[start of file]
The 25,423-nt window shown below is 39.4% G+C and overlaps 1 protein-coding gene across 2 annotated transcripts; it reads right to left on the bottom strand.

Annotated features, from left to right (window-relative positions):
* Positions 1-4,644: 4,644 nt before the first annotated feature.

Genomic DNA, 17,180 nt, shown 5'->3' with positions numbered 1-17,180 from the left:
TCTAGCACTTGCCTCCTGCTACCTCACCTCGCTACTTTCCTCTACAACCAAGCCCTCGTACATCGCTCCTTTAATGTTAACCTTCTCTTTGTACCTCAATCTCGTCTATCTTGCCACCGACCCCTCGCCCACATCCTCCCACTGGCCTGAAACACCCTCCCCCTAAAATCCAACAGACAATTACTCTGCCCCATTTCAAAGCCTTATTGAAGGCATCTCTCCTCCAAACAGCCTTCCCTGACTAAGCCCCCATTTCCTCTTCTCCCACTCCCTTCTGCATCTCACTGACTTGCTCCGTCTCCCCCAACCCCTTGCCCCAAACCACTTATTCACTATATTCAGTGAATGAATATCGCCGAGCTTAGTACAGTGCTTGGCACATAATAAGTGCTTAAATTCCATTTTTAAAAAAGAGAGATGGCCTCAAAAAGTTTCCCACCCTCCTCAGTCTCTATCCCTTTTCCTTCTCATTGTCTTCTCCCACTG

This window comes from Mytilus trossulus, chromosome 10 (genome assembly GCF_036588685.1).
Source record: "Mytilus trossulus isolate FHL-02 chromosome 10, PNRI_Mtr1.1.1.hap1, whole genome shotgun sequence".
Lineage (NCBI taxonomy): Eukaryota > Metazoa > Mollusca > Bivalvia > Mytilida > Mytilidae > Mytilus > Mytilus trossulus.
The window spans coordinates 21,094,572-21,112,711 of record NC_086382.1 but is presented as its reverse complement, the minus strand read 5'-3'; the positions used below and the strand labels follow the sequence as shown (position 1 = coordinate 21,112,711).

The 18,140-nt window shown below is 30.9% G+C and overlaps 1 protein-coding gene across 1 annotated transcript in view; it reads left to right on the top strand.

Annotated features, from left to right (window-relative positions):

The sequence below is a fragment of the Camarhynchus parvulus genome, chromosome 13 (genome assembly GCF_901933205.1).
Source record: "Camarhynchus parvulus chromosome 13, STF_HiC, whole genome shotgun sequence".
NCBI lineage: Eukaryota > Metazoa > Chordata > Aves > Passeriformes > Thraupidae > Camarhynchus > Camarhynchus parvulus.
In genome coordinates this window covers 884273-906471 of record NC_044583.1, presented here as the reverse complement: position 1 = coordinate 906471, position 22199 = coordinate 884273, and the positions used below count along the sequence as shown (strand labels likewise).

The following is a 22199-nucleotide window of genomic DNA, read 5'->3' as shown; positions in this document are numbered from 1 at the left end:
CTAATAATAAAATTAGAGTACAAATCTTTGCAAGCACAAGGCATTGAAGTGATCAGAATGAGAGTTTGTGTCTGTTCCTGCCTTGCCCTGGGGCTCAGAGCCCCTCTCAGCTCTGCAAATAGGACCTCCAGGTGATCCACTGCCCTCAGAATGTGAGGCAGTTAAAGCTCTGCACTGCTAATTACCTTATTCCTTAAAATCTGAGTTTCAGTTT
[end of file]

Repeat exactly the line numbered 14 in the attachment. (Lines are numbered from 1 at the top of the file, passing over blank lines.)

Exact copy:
NCBI lineage: Eukaryota > Metazoa > Chordata > Aves > Passeriformes > Thraupidae > Camarhynchus > Camarhynchus parvulus.